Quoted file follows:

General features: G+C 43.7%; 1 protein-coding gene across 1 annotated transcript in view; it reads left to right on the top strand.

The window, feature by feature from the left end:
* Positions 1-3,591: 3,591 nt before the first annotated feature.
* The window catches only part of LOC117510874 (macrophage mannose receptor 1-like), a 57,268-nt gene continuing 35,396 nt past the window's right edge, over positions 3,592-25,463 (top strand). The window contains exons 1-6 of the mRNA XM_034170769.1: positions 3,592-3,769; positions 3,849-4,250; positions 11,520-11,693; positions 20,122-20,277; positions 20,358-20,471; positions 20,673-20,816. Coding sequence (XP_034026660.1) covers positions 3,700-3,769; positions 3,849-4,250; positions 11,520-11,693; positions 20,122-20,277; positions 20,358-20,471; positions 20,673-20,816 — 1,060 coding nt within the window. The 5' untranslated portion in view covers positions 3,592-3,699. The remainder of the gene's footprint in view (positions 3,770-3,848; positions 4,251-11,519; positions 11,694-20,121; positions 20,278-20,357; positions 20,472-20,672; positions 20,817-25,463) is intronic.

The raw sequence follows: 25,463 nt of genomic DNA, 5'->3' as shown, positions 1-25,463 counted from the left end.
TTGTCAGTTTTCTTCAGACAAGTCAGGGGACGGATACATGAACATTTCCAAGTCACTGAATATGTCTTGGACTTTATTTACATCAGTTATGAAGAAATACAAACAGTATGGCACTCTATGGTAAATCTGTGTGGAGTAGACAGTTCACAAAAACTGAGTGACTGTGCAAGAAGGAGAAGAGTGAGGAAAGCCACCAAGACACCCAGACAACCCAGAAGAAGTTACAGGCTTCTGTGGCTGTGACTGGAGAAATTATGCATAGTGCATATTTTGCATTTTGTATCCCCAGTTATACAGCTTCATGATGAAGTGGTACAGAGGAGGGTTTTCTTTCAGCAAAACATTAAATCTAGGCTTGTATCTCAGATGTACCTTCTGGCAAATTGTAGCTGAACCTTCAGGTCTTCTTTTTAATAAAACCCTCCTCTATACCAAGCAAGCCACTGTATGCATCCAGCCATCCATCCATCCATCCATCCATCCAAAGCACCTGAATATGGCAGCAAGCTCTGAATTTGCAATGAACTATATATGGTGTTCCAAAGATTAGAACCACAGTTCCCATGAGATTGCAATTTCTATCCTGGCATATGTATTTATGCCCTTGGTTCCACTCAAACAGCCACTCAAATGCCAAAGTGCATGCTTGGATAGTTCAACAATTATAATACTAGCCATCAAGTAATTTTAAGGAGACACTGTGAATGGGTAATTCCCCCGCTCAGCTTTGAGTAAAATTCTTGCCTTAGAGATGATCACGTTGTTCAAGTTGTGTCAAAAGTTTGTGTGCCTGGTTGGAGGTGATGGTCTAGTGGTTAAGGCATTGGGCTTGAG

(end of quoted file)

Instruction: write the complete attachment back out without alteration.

General features: G+C 43.7%; 1 protein-coding gene across 1 annotated transcript in view; it reads left to right on the top strand.

The window, feature by feature from the left end:
* Positions 1-3,591: 3,591 nt before the first annotated feature.
* The window catches only part of LOC117510874 (macrophage mannose receptor 1-like), a 57,268-nt gene continuing 35,396 nt past the window's right edge, over positions 3,592-25,463 (top strand). The window contains exons 1-6 of the mRNA XM_034170769.1: positions 3,592-3,769; positions 3,849-4,250; positions 11,520-11,693; positions 20,122-20,277; positions 20,358-20,471; positions 20,673-20,816. Coding sequence (XP_034026660.1) covers positions 3,700-3,769; positions 3,849-4,250; positions 11,520-11,693; positions 20,122-20,277; positions 20,358-20,471; positions 20,673-20,816 — 1,060 coding nt within the window. The 5' untranslated portion in view covers positions 3,592-3,699. The remainder of the gene's footprint in view (positions 3,770-3,848; positions 4,251-11,519; positions 11,694-20,121; positions 20,278-20,357; positions 20,472-20,672; positions 20,817-25,463) is intronic.

The raw sequence follows: 25,463 nt of genomic DNA, 5'->3' as shown, positions 1-25,463 counted from the left end.
TTGTCAGTTTTCTTCAGACAAGTCAGGGGACGGATACATGAACATTTCCAAGTCACTGAATATGTCTTGGACTTTATTTACATCAGTTATGAAGAAATACAAACAGTATGGCACTCTATGGTAAATCTGTGTGGAGTAGACAGTTCACAAAAACTGAGTGACTGTGCAAGAAGGAGAAGAGTGAGGAAAGCCACCAAGACACCCAGACAACCCAGAAGAAGTTACAGGCTTCTGTGGCTGTGACTGGAGAAATTATGCATAGTGCATATTTTGCATTTTGTATCCCCAGTTATACAGCTTCATGATGAAGTGGTACAGAGGAGGGTTTTCTTTCAGCAAAACATTAAATCTAGGCTTGTATCTCAGATGTACCTTCTGGCAAATTGTAGCTGAACCTTCAGGTCTTCTTTTTAATAAAACCCTCCTCTATACCAAGCAAGCCACTGTATGCATCCAGCCATCCATCCATCCATCCATCCATCCAAAGCACCTGAATATGGCAGCAAGCTCTGAATTTGCAATGAACTATATATGGTGTTCCAAAGATTAGAACCACAGTTCCCATGAGATTGCAATTTCTATCCTGGCATATGTATTTATGCCCTTGGTTCCACTCAAACAGCCACTCAAATGCCAAAGTGCATGCTTGGATAGTTCAACAATTATAATACTAGCCATCAAGTAATTTTAAGGAGACACTGTGAATGGGTAATTCCCCCGCTCAGCTTTGAGTAAAATTCTTGCCTTAGAGATGATCACGTTGTTCAAGTTGTGTCAAAAGTTTGTGTGCCTGGTTGGAGGTGATGGTCTAGTGGTTAAGGCATTGGGCTTGAG